Steven de Souza. Really great event – the perfect balance of brass tacks and theory.
After the event was over, I (along with a few others) approached Mr. de Souza for a few follow up questions. One of these individuals was a gentleman who was literally clutching a screenplay to his chest. I knew this wasn’t going to go well.
The gentleman approached Steven and started talking about his screenplay. Steven snatched it out of his hands and turned to the last page. "140? It’s too long."
"You told me that last time," the man replied.
"It’s still true," Steven batted back. "If you show this to anyone they are gonna do what I just did – turn to the last page, see that it’s 140 pages, give it back to you and say it’s too long."
"I cut it down to 120..." the man started.
"Still too long," Steven interrupted.
"...but I felt like I lost the story, so I put the pages back," the man finished.
"It’s too long," Steven said as if the man hadn’t understood the first three times.
The man’s faced hardened and I knew what was coming next. 'Don’t do it,' I thought. But clearly the man wasn’t a mind reader, because he did it anyway.
"Would you say The Social Network was too long at 170 pages?" the man said, thinking he was being clever. Now it was on.
"You are talking about a movie based on already popular source material, written by an Emmy-winning writer and backed by an Oscar-nominated director. The studio will let those guys do whatever they want. James Cameron can write a 200 page script, ‘cause he’s James Cameron. Don’t even think you are on the same level as those guys!"
|Photo / Creative Commons / Horia Varlan|
The whole exchange reminded me of one of my favorite scenes from Sports Night. Sometimes it’s just as simple as you gotta make it shorter.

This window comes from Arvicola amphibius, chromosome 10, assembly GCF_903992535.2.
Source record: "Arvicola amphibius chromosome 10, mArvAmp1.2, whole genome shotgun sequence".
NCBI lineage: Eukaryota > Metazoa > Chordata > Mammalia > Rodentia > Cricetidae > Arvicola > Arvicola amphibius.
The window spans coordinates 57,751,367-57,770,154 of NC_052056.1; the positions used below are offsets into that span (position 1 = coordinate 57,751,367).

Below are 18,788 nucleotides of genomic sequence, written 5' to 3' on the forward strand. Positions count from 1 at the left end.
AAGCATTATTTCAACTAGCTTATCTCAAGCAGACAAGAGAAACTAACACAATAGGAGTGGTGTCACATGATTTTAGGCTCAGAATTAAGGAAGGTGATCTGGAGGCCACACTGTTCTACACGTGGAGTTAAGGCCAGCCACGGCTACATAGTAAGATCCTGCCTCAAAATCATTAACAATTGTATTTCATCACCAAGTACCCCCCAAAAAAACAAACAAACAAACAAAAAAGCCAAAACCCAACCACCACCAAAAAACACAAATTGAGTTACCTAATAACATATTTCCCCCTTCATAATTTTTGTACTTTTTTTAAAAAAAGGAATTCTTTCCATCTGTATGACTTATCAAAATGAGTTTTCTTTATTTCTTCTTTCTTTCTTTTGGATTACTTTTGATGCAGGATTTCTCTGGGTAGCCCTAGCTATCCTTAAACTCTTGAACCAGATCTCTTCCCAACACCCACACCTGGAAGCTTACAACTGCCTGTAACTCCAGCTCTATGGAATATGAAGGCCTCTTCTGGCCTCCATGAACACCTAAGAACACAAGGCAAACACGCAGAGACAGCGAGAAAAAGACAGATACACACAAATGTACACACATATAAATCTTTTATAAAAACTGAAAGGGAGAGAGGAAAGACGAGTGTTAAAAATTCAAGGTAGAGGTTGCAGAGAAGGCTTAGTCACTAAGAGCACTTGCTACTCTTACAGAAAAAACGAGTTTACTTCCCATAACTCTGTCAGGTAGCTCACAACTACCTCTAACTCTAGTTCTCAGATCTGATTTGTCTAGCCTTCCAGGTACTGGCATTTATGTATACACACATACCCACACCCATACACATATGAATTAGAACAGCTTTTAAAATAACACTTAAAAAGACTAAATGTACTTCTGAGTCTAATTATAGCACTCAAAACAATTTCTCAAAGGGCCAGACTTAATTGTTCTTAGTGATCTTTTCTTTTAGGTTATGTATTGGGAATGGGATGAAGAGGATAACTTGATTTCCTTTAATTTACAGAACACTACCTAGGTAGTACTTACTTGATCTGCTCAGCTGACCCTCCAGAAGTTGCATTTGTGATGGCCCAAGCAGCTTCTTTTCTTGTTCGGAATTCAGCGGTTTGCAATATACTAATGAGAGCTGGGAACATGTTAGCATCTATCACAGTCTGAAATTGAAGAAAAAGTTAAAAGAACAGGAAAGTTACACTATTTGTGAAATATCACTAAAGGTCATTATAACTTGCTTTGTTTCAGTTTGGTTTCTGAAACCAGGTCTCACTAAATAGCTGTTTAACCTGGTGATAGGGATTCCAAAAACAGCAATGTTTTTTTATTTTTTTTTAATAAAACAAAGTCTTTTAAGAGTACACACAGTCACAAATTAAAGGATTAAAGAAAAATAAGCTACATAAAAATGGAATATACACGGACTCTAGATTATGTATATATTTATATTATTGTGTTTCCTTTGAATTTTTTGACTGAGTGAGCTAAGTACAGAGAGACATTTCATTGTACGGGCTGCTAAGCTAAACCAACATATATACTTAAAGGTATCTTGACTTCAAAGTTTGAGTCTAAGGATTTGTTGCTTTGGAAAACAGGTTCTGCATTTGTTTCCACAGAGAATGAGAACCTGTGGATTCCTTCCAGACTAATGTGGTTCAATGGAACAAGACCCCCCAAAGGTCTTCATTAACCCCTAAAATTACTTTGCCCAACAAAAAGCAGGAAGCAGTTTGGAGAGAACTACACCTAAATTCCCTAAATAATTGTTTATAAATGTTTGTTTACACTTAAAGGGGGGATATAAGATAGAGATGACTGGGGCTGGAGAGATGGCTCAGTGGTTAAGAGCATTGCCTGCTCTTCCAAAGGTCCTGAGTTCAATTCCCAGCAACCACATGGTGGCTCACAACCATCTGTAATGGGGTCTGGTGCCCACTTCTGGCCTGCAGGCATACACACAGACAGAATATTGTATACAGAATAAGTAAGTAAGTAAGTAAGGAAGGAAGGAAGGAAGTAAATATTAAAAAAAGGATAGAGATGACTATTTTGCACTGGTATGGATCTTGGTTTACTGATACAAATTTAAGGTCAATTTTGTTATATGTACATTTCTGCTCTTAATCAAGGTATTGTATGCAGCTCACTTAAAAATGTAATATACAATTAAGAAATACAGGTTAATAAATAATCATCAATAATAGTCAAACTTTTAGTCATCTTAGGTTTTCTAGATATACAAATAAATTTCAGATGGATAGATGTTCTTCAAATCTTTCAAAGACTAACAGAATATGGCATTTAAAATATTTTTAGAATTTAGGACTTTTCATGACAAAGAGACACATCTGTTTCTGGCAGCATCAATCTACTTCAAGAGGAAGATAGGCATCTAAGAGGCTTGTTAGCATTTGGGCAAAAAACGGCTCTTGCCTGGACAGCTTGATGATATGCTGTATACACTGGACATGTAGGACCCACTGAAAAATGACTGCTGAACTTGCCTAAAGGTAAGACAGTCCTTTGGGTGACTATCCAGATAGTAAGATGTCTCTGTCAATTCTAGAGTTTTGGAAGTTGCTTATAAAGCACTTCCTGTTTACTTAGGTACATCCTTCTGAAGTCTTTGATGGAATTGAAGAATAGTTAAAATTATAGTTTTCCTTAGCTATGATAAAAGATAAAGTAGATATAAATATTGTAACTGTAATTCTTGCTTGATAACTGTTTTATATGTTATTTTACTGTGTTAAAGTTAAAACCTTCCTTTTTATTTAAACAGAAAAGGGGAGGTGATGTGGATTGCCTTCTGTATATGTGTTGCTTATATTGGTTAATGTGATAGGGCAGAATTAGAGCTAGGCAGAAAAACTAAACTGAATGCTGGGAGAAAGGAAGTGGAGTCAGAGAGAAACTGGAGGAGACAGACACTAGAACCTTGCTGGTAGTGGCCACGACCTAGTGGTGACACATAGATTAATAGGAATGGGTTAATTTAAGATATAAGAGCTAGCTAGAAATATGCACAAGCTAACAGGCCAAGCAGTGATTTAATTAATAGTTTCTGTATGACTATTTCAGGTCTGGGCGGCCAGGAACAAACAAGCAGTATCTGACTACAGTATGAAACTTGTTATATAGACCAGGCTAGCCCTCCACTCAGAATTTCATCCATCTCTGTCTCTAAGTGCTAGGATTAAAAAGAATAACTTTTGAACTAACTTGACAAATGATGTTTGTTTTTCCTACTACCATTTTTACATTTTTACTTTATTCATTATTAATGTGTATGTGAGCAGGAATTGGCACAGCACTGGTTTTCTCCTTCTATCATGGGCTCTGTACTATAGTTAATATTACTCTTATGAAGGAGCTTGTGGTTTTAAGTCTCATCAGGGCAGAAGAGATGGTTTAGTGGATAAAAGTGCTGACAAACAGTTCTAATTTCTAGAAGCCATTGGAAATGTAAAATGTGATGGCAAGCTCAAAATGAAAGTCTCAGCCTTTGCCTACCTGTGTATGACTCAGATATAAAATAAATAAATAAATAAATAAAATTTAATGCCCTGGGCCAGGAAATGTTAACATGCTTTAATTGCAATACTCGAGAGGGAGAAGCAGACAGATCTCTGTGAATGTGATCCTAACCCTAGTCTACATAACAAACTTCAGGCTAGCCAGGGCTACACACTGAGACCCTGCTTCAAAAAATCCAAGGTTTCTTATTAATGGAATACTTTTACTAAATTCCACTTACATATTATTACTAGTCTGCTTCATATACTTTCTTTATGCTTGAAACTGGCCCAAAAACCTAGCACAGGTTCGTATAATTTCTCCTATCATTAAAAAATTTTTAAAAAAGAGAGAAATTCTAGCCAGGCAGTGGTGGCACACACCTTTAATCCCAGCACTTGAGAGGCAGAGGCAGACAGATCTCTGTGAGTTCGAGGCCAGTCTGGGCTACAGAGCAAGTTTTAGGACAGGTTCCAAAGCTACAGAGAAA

Now it may sound like I'm picking on this guy, but learning to edit is a hard lesson – one that I am not above learning. When I had finished the script for my short film Misusing Irony, it was 17 pages and I thought there was no way I could make it shorter, nothing I could lose. Enter director John Lopez who loved the script, but his first words were still, you guessed it, "Make it shorter."
John, Teresa (the producer), and I spent several breakfasts at Bob’s Big Boy hacking at the script till we got it down to its fighting weight of 14 pages. And even then we lost one more scene in editing to get the piece to just under 13 minutes. "Get to the nut," John kept harping on me. "It’s a short. You don’t have time to linger." And while I respected John, I didn’t always agree with him.
Until we went to our first festival and sat through the first of many half-hour long "shorts." Then I dropped to my knees and thanked God he sent me John and the idea to keep it short.
You can follow Christopher Tillman on Twitter at @christophertill